MLB pitcher hits batter in head with 91-mph sinker, blames the baseball

MLB is playing games with baseballs, Los Angeles Angels pitcher Michael Lorenzen has implied, metaphorically calling upon the league to get a grip.

Lorenzen was reacting to an incident in which his 91-mph fastball hit Mariners’ outfielder/DH Justin Upton in the head on Friday night at T-Mobile Park in Seattle in the fifth inning.

MLB vet Upton, who was cut loose by the very same Angels in April, had just been called up from the Mariners’ Triple-A Tacoma affiliate.

After the game, Lorenzen reportedly claimed, “I don’t know what Major League Baseball is playing with these baseballs, but that fully slipped out of my hand. It’s just crazy man. As a kid you think Major League Baseball is the greatest thing ever, and you get here and you realize, what are they doing?”

He continued: “All of a sudden they’re going to change the baseballs…These baseballs are slick. They did get someone hurt. So that’s on Major League Baseball for sure. I don’t know what’s going on. These baseballs are straight out of the package….it looks like a planned operation, which is ridiculous.”

With a season record so far of 6-4, Lorenzen gave up seven runs in the 8-1 loss, in a game that Mariners’ starter Robbie Ray took a no-hitter into the seventh inning.

Upton went down after being struck in the head with a 91-mph sinker pitch and had to leave the game in the scary incident. To the player’s credit, he was back in the lineup on Saturday, although he went hitless as his team was swept in a doubleheader. Manager Scott Servais said later that Upton fortunately never lost consciousness.

“Lorenzen isn’t the first pitcher to call out MLB for the supposed inconsistency in baseballs this season,” Sports Illustrated noted.

In late April, for example, New York Mets pitcher Chris Bassitt claimed, “The MLB has a very big problem with the baseballs. They’re bad. Everyone knows it. Every pitcher in the league knows it. They’re bad. They don’t care. The MLB doesn’t give a damn about it. They don’t care. We’ve told them there are problems with them. They don’t care….there’s no common ground with the balls….”

Although MLB has been rather timid in making the obvious and necessary rules changes desperately needed to speed up the pace of play in a sport that no longer can be considered America’s Pastime, CBS Sports insinuated that potential hit-batter scenario is an ongoing issue perhaps resulting from a league-wide-imposed pitching adjustment.

In response to rising spin rates and vaulting strikeout rates, MLB cracked down on the use of highly sticky substances like spider tack by pitchers, which means pitchers have been forced to rely on traditional means of grip enhancement even in an era of increasing velocity and movement. This hasn’t really manifested itself in, say, degraded performance by pitchers, but at least anecdotally the frequency of pitches “getting away” from hurlers may be on the uptick. All of this is at least partially related to the league’s questionable oversight of baseball manufacturing practices and perhaps intentional manipulation of the ball to affect run-scoring levels and the like.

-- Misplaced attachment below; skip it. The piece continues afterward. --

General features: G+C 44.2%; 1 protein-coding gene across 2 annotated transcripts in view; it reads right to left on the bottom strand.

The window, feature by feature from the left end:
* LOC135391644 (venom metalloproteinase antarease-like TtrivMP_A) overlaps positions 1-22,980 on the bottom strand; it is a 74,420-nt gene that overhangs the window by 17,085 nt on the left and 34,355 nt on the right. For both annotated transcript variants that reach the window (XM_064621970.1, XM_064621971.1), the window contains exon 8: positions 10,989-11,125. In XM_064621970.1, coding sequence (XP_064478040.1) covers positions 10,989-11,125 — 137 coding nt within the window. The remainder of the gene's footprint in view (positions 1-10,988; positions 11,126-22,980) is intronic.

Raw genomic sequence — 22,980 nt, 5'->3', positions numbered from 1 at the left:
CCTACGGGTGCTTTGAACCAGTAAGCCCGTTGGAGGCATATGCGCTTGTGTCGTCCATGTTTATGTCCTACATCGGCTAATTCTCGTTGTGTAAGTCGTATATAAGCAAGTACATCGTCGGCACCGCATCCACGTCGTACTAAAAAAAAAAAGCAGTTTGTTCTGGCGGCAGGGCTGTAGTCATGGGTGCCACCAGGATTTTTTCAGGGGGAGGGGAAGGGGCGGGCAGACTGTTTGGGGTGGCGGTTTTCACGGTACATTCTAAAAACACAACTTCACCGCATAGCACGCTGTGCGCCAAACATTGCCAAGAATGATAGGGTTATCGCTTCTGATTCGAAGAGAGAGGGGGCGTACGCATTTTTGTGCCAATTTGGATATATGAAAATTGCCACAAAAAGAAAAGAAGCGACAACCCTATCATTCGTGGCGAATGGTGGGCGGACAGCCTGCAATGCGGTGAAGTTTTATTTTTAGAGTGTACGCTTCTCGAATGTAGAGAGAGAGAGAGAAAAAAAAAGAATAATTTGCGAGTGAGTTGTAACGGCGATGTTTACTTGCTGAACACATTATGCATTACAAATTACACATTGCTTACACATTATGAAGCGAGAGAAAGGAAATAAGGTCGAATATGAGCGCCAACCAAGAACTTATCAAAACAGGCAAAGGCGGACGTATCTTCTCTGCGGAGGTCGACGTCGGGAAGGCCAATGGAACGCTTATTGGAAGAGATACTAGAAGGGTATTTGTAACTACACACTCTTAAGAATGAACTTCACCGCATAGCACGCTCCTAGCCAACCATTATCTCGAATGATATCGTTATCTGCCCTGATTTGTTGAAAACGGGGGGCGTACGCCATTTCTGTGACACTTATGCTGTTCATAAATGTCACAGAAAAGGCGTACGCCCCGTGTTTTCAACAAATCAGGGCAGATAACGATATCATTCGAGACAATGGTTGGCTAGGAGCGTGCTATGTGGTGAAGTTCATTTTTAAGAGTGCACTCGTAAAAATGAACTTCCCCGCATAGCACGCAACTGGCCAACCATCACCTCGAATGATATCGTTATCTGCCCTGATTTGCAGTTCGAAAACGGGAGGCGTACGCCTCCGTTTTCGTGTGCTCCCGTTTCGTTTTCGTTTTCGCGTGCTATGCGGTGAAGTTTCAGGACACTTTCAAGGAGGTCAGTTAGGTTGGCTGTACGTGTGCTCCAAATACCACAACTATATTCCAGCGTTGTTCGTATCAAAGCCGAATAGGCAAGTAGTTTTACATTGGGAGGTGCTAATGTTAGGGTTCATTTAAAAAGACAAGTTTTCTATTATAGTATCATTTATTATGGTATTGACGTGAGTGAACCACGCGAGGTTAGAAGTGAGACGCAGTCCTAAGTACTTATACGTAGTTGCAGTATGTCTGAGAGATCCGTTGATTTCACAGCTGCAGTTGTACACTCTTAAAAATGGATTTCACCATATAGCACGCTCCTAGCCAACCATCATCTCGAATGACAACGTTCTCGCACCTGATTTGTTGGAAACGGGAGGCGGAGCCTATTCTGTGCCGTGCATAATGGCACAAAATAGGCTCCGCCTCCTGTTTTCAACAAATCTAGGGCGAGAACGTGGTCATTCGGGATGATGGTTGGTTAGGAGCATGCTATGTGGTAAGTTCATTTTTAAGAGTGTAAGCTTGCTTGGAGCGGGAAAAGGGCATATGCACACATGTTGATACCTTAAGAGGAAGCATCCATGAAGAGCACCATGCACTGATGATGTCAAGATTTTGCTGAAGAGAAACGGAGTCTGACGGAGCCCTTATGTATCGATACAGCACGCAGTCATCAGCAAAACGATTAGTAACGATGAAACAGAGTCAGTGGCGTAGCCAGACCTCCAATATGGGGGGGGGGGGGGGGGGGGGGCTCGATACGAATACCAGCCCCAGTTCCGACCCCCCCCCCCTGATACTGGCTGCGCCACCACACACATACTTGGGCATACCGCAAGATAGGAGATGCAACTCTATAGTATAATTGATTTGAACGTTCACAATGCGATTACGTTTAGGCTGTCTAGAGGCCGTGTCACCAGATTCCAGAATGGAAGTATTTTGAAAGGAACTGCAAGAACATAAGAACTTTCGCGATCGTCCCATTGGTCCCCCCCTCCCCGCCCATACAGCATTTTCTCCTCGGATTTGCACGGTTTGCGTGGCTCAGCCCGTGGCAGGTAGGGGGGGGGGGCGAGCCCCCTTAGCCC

In May, commissioner Rob Manfred confirmed that the league is testing new grip aids that could be permitted for in-game use starting with the 2023 season, but for the current season this figures to remain an issue — a potentially dangerous issue, as Lorenzen suggested.


A number of bench-clearing brawls or near brawls have occurred this season in particular after batters got plunked.

In a very detailed November 2021 article, Business Insider claimed, citing a study by an astrophysicist, that MLB used two “distinct” types of balls last season, a new ball with a lighter center and an older ball with a heavier center.

MLB apparently confirmed the findings in a statement to Insider.

“Rawlings manufactures Major League balls on a rolling basis at its factory in Costa Rica,” the league said. “Generally, balls are produced 6-12 months prior to being used in a game. Because Rawlings was forced to reduce capacity at its manufacturing facility due to the COVID-19 pandemic, the supply of re-centered baseballs was not sufficient to cover the entirety of the 2021 season. To address this issue, Rawlings incorporated excess inventory into its shipments to Clubs to provide a full complement of baseballs for the 2021 season.”

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